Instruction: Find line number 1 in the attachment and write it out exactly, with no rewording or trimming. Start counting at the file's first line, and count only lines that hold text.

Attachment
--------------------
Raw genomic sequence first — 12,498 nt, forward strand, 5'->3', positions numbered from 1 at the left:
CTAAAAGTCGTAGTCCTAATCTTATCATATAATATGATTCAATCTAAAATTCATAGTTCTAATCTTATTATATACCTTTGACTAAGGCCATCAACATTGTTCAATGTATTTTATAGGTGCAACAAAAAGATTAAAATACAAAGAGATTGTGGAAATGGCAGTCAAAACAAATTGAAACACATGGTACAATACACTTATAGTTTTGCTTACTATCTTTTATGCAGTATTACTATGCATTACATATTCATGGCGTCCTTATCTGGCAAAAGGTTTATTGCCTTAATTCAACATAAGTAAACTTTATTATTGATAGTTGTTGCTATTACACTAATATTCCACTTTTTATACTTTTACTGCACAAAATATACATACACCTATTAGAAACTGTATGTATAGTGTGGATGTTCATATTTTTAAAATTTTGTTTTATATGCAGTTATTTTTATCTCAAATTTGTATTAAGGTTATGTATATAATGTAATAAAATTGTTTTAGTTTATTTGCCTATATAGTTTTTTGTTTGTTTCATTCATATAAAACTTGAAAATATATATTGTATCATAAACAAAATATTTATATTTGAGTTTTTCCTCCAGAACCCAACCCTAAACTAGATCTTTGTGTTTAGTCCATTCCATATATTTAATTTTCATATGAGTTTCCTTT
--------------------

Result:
Raw genomic sequence first — 12,498 nt, forward strand, 5'->3', positions numbered from 1 at the left: